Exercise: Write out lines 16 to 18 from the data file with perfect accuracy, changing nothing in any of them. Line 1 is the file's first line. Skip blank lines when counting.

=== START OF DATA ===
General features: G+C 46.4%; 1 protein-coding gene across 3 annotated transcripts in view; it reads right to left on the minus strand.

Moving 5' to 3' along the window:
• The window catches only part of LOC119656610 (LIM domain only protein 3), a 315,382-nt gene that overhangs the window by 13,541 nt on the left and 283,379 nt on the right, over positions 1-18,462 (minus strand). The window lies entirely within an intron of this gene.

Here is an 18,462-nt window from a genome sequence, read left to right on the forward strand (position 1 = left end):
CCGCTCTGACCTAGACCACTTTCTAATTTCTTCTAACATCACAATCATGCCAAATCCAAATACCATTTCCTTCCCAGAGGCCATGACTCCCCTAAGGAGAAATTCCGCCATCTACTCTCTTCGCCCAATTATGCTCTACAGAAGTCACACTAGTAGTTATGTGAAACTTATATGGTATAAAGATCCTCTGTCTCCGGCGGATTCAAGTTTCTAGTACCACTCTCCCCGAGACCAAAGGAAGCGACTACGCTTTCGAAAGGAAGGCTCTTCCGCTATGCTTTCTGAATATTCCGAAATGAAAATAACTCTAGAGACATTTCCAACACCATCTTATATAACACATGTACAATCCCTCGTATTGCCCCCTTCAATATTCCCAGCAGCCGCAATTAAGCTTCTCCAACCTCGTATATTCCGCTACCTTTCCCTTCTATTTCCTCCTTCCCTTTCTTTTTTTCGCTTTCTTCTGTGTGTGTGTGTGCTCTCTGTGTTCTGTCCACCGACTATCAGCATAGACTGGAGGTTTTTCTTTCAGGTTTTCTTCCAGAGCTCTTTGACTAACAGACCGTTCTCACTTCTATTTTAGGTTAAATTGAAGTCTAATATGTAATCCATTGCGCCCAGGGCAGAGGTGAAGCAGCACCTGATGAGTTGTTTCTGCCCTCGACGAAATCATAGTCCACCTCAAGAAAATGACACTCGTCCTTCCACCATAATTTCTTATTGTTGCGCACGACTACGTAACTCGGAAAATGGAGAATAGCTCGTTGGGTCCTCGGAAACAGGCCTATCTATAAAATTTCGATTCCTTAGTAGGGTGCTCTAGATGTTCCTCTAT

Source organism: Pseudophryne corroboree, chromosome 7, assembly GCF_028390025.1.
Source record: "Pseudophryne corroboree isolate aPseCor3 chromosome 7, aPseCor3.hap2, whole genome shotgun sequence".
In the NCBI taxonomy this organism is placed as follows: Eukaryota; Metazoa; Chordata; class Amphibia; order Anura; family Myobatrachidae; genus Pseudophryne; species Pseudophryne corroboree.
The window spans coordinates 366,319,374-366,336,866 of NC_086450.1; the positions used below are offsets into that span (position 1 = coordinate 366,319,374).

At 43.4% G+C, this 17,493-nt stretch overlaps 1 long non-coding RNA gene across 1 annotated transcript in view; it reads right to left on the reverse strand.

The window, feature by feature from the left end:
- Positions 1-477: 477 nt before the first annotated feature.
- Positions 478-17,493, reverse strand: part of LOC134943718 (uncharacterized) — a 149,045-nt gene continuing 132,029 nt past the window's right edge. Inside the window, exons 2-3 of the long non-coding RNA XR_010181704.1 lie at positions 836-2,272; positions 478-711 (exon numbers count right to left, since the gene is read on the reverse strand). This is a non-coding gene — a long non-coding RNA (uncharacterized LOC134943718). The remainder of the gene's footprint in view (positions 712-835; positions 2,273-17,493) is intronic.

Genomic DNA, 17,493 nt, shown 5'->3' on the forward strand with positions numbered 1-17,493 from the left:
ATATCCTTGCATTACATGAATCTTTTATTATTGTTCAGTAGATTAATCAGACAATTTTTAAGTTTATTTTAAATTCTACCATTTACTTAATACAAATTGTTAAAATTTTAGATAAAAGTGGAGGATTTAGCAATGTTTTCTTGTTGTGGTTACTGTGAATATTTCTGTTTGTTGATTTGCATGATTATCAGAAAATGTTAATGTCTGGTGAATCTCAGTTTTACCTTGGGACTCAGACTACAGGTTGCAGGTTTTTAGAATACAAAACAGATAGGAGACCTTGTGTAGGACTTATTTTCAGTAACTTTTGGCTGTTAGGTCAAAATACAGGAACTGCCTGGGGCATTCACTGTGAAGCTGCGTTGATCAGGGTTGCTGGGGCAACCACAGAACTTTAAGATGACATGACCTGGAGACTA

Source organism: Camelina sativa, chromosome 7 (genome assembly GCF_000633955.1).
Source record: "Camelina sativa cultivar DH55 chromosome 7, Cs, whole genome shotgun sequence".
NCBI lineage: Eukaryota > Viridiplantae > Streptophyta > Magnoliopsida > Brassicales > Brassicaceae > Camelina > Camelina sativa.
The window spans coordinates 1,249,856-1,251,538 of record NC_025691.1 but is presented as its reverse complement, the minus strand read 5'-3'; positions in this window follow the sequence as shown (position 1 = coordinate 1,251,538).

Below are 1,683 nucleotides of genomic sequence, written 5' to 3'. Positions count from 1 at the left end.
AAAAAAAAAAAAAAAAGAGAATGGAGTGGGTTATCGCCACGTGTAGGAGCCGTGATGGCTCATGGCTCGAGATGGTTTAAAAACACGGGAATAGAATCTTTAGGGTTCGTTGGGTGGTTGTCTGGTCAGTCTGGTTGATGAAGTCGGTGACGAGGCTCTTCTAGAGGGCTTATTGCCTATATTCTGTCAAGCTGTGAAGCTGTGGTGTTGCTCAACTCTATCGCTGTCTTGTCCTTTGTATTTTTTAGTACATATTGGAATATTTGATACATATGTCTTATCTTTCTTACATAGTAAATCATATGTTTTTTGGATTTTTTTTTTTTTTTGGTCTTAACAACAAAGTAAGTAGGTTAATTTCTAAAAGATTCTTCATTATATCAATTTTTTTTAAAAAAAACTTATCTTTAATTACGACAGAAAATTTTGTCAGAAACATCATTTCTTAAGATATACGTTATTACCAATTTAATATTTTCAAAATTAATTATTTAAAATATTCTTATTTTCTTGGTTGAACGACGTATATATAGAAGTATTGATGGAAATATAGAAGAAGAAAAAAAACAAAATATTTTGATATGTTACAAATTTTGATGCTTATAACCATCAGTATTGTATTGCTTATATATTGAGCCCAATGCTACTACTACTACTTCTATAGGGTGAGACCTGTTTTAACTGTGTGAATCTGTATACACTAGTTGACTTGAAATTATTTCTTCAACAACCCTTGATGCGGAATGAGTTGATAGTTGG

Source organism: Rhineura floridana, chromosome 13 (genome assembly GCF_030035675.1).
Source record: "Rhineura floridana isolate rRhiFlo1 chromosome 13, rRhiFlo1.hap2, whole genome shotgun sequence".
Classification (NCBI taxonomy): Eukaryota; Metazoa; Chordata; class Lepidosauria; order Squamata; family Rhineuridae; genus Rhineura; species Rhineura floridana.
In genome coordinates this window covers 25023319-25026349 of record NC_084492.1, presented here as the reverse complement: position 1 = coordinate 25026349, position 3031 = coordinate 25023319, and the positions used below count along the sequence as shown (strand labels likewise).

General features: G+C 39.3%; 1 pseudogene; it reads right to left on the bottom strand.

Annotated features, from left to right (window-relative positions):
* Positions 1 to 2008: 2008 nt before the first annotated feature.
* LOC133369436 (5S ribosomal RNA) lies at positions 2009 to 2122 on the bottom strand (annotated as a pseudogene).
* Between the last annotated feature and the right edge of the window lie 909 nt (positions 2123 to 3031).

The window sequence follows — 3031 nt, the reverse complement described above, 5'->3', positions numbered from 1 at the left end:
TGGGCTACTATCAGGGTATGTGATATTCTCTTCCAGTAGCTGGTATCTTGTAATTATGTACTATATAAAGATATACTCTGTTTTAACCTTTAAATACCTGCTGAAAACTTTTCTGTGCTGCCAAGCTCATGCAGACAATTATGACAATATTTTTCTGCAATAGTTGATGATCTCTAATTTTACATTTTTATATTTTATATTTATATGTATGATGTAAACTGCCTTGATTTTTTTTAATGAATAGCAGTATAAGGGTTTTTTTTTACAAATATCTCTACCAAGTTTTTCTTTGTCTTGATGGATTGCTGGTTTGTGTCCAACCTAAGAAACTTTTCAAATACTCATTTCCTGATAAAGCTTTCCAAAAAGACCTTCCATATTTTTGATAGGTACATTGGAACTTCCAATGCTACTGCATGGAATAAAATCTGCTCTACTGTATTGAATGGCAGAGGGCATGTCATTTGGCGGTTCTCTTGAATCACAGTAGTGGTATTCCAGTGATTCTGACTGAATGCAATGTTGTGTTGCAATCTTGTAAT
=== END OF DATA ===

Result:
Source organism: Camelina sativa, chromosome 7 (genome assembly GCF_000633955.1).
Source record: "Camelina sativa cultivar DH55 chromosome 7, Cs, whole genome shotgun sequence".
NCBI lineage: Eukaryota > Viridiplantae > Streptophyta > Magnoliopsida > Brassicales > Brassicaceae > Camelina > Camelina sativa.